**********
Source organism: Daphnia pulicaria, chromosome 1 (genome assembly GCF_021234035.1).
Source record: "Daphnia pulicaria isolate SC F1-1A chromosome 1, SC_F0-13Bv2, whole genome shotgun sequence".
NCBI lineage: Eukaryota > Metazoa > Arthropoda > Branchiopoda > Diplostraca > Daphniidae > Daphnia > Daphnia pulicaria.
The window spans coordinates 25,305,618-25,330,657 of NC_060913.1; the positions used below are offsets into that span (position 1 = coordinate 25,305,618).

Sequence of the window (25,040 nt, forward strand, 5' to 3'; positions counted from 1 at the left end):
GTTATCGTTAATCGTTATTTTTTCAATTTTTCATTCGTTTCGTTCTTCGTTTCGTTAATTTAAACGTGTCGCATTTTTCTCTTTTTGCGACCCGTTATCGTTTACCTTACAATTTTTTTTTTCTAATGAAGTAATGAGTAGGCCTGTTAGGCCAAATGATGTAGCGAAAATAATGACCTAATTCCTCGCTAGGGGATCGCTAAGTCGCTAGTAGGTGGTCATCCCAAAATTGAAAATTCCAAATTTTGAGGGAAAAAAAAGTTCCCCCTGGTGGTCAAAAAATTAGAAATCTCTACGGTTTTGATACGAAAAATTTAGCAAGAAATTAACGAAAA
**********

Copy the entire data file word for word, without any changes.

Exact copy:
Source organism: Daphnia pulicaria, chromosome 1 (genome assembly GCF_021234035.1).
Source record: "Daphnia pulicaria isolate SC F1-1A chromosome 1, SC_F0-13Bv2, whole genome shotgun sequence".
NCBI lineage: Eukaryota > Metazoa > Arthropoda > Branchiopoda > Diplostraca > Daphniidae > Daphnia > Daphnia pulicaria.
The window spans coordinates 25,305,618-25,330,657 of NC_060913.1; the positions used below are offsets into that span (position 1 = coordinate 25,305,618).

Sequence of the window (25,040 nt, forward strand, 5' to 3'; positions counted from 1 at the left end):
GTTATCGTTAATCGTTATTTTTTCAATTTTTCATTCGTTTCGTTCTTCGTTTCGTTAATTTAAACGTGTCGCATTTTTCTCTTTTTGCGACCCGTTATCGTTTACCTTACAATTTTTTTTTTCTAATGAAGTAATGAGTAGGCCTGTTAGGCCAAATGATGTAGCGAAAATAATGACCTAATTCCTCGCTAGGGGATCGCTAAGTCGCTAGTAGGTGGTCATCCCAAAATTGAAAATTCCAAATTTTGAGGGAAAAAAAAGTTCCCCCTGGTGGTCAAAAAATTAGAAATCTCTACGGTTTTGATACGAAAAATTTAGCAAGAAATTAACGAAAA